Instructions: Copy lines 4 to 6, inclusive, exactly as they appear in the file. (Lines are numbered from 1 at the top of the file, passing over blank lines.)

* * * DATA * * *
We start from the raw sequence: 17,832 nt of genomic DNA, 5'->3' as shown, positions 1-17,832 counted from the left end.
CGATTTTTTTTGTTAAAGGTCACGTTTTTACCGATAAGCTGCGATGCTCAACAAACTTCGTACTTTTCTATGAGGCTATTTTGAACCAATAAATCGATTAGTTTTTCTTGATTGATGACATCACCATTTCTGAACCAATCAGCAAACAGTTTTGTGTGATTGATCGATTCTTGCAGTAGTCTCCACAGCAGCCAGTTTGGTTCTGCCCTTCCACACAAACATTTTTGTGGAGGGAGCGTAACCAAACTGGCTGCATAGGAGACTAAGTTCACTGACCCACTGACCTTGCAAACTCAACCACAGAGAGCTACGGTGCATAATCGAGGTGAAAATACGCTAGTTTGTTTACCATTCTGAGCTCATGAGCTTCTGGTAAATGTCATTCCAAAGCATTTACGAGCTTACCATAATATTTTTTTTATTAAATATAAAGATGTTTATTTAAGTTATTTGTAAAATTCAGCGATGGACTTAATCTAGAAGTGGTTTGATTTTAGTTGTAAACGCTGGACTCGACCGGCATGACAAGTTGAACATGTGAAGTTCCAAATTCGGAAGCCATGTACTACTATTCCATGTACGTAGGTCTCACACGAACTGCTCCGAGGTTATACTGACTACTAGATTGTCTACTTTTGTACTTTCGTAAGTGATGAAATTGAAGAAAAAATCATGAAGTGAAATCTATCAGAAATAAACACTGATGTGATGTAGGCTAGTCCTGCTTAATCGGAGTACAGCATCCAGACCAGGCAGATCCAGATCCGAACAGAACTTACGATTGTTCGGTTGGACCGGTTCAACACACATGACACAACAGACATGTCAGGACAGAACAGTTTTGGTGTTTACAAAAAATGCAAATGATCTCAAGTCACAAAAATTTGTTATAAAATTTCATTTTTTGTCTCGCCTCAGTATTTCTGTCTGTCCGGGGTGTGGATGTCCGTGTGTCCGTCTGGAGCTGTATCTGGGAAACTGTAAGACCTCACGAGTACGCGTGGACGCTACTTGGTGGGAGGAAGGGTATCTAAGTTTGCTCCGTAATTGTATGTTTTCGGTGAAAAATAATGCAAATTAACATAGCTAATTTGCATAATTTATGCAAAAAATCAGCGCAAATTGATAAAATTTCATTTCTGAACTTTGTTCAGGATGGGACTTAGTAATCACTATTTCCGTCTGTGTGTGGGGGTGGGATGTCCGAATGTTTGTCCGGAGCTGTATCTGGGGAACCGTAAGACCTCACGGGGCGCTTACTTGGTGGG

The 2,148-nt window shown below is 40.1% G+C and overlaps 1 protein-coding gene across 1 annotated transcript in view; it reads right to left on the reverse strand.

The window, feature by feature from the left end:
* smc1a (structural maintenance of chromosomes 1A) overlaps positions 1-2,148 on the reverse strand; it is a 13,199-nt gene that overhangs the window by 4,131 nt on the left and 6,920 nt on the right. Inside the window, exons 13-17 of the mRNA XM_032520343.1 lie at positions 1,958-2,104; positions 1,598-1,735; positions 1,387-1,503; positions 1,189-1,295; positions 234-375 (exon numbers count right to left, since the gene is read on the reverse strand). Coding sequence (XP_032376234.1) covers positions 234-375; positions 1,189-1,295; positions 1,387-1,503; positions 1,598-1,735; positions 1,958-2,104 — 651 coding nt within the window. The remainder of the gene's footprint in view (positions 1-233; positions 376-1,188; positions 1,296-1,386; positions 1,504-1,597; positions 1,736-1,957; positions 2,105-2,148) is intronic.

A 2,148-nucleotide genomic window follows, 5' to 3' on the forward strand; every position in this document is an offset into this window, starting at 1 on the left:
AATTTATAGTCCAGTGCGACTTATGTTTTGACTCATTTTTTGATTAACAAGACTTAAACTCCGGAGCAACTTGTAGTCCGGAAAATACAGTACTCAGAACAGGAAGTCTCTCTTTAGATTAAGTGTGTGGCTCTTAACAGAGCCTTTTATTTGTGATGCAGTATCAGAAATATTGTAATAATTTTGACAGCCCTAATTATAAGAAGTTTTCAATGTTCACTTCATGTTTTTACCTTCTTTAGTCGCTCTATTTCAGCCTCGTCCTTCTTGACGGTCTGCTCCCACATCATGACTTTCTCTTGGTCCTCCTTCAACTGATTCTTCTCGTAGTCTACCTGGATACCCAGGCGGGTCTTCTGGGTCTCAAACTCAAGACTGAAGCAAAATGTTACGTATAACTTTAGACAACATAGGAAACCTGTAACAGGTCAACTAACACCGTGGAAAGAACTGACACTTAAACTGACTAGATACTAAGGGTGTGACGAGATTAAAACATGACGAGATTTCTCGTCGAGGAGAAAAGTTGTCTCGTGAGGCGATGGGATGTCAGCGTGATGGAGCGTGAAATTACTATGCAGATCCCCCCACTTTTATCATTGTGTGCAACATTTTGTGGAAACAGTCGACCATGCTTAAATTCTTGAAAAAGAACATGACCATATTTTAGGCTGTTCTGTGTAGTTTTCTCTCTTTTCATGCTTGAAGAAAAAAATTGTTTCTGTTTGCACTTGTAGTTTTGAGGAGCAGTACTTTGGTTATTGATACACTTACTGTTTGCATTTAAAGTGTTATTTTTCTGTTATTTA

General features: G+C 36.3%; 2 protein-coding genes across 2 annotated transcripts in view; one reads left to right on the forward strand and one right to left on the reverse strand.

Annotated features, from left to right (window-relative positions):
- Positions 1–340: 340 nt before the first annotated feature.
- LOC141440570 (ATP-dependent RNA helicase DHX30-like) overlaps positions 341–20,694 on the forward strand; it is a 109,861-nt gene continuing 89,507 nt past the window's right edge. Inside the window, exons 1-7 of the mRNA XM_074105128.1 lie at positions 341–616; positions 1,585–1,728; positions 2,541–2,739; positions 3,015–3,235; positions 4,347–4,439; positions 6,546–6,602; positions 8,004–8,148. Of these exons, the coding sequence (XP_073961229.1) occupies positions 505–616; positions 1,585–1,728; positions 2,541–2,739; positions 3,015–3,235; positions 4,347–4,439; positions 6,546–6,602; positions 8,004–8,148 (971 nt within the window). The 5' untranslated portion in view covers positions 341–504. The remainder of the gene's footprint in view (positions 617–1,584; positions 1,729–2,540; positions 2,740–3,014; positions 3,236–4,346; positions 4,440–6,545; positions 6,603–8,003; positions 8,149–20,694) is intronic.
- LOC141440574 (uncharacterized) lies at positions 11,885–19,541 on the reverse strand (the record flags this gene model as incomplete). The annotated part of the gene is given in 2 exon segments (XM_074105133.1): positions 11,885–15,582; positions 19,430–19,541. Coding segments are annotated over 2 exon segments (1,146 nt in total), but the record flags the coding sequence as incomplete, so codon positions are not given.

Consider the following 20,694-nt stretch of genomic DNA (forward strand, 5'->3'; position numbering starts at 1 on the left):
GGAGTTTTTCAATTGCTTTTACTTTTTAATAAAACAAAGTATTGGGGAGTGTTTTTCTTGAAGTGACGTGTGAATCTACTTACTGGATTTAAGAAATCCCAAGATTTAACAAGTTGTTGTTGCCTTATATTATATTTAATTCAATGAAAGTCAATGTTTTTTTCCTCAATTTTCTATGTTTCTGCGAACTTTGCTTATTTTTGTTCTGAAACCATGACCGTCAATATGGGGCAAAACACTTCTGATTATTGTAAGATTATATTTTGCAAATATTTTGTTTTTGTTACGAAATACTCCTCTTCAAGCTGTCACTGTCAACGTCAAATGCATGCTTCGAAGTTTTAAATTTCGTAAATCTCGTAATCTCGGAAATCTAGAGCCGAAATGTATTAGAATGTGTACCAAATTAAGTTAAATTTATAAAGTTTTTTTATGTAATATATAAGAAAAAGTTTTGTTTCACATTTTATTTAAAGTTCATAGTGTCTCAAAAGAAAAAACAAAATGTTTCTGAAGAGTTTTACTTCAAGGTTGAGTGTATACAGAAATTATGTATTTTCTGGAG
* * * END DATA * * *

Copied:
The window, feature by feature from the left end:
* smc1a (structural maintenance of chromosomes 1A) overlaps positions 1-2,148 on the reverse strand; it is a 13,199-nt gene that overhangs the window by 4,131 nt on the left and 6,920 nt on the right. Inside the window, exons 13-17 of the mRNA XM_032520343.1 lie at positions 1,958-2,104; positions 1,598-1,735; positions 1,387-1,503; positions 1,189-1,295; positions 234-375 (exon numbers count right to left, since the gene is read on the reverse strand). Coding sequence (XP_032376234.1) covers positions 234-375; positions 1,189-1,295; positions 1,387-1,503; positions 1,598-1,735; positions 1,958-2,104 — 651 coding nt within the window. The remainder of the gene's footprint in view (positions 1-233; positions 376-1,188; positions 1,296-1,386; positions 1,504-1,597; positions 1,736-1,957; positions 2,105-2,148) is intronic.

A 2,148-nucleotide genomic window follows, 5' to 3' on the forward strand; every position in this document is an offset into this window, starting at 1 on the left: